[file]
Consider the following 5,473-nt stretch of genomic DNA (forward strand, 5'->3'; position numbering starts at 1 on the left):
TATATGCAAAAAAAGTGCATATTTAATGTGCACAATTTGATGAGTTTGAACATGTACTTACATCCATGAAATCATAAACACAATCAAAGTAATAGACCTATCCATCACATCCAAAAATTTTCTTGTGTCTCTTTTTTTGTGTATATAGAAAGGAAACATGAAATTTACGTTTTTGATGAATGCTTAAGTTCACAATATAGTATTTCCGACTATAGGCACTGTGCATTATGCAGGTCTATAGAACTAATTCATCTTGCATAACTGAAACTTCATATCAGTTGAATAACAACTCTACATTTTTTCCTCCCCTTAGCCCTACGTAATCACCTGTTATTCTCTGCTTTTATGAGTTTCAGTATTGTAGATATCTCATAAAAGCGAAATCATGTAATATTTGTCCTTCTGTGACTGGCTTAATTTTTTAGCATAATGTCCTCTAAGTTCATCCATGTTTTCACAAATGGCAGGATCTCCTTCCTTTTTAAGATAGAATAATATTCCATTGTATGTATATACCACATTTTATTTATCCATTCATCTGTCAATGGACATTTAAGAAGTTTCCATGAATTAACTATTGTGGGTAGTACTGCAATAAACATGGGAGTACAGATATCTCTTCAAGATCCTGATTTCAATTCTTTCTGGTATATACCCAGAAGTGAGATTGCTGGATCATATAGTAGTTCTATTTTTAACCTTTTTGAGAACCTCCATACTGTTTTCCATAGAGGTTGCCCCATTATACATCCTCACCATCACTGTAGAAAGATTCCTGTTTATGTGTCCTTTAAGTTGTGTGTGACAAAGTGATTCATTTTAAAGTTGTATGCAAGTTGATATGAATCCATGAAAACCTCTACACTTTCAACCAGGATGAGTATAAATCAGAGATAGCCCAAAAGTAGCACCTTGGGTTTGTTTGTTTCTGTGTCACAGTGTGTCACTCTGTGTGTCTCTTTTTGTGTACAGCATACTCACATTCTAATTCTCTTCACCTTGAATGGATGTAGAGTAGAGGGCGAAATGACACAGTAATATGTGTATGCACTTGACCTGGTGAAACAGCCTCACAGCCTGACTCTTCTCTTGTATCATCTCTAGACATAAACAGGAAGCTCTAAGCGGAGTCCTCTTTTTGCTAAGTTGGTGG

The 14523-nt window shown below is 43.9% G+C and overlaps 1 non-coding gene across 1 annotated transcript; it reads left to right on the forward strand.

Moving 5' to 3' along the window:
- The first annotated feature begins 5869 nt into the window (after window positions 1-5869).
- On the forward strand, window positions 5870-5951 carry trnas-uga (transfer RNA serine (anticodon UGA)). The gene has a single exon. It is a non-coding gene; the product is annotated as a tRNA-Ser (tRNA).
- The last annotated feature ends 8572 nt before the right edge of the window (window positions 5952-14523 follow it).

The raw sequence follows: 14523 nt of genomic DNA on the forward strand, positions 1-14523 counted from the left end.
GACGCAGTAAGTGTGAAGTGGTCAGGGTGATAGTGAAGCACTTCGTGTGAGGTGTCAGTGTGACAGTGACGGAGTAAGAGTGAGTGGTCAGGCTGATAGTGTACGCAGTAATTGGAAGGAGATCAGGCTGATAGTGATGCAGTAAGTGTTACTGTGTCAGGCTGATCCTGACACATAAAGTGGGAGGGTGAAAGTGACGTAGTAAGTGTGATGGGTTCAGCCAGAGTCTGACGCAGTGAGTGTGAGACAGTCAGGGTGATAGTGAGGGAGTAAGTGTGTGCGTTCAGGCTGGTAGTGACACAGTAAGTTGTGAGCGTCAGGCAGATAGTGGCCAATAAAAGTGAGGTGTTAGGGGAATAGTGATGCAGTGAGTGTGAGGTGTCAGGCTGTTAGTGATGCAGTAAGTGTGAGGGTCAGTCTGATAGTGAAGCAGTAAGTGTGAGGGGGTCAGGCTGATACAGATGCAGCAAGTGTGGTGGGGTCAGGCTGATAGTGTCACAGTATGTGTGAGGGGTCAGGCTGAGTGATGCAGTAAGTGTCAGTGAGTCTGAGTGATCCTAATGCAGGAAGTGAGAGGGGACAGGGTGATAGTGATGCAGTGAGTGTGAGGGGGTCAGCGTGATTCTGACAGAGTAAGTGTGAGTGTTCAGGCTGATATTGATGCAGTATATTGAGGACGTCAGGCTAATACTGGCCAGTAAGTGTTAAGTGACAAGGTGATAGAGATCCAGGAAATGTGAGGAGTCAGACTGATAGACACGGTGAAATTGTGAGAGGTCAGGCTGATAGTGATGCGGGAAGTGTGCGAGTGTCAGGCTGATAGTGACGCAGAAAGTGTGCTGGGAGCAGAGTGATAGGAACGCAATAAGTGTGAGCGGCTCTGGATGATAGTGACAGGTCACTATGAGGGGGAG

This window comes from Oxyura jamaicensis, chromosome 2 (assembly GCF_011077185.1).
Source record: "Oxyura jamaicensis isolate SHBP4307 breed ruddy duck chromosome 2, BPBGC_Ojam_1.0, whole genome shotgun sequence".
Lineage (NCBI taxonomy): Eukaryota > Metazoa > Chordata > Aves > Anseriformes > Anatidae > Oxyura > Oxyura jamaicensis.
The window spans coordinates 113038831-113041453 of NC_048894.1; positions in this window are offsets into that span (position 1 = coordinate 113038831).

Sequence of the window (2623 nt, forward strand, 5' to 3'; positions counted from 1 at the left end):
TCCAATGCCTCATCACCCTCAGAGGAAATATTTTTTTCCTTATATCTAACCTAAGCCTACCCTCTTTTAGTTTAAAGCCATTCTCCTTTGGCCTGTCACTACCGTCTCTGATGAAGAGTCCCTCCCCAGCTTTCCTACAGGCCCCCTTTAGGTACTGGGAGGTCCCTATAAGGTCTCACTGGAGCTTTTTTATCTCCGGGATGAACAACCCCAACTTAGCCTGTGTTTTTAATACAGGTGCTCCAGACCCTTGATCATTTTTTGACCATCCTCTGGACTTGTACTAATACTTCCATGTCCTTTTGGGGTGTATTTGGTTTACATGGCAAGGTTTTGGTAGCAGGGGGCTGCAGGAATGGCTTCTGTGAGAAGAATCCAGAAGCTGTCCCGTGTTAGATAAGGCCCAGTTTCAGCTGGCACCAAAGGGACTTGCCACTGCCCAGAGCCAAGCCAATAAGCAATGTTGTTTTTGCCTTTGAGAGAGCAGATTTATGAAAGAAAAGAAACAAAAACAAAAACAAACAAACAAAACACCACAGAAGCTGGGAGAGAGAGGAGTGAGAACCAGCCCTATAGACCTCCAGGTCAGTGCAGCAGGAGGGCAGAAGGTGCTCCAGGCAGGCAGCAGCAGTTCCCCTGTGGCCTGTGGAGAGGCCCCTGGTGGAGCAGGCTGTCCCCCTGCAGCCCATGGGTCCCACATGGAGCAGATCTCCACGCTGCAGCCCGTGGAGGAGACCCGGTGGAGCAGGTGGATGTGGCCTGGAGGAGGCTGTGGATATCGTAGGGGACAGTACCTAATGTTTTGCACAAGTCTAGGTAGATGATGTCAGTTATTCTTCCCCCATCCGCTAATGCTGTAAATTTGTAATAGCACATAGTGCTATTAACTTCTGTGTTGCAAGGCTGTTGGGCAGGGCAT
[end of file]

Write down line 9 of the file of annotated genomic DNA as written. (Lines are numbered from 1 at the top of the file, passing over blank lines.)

GACGCAGTAAGTGTGAAGTGGTCAGGGTGATAGTGAAGCACTTCGTGTGAGGTGTCAGTGTGACAGTGACGGAGTAAGAGTGAGTGGTCAGGCTGATAGTGTACGCAGTAATTGGAAGGAGATCAGGCTGATAGTGATGCAGTAAGTGTTACTGTGTCAGGCTGATCCTGACACATAAAGTGGGAGGGTGAAAGTGACGTAGTAAGTGTGATGGGTTCAGCCAGAGTCTGACGCAGTGAGTGTGAGACAGTCAGGGTGATAGTGAGGGAGTAAGTGTGTGCGTTCAGGCTGGTAGTGACACAGTAAGTTGTGAGCGTCAGGCAGATAGTGGCCAATAAAAGTGAGGTGTTAGGGGAATAGTGATGCAGTGAGTGTGAGGTGTCAGGCTGTTAGTGATGCAGTAAGTGTGAGGGTCAGTCTGATAGTGAAGCAGTAAGTGTGAGGGGGTCAGGCTGATACAGATGCAGCAAGTGTGGTGGGGTCAGGCTGATAGTGTCACAGTATGTGTGAGGGGTCAGGCTGAGTGATGCAGTAAGTGTCAGTGAGTCTGAGTGATCCTAATGCAGGAAGTGAGAGGGGACAGGGTGATAGTGATGCAGTGAGTGTGAGGGGGTCAGCGTGATTCTGACAGAGTAAGTGTGAGTGTTCAGGCTGATATTGATGCAGTATATTGAGGACGTCAGGCTAATACTGGCCAGTAAGTGTTAAGTGACAAGGTGATAGAGATCCAGGAAATGTGAGGAGTCAGACTGATAGACACGGTGAAATTGTGAGAGGTCAGGCTGATAGTGATGCGGGAAGTGTGCGAGTGTCAGGCTGATAGTGACGCAGAAAGTGTGCTGGGAGCAGAGTGATAGGAACGCAATAAGTGTGAGCGGCTCTGGATGATAGTGACAGGTCACTATGAGGGGGAG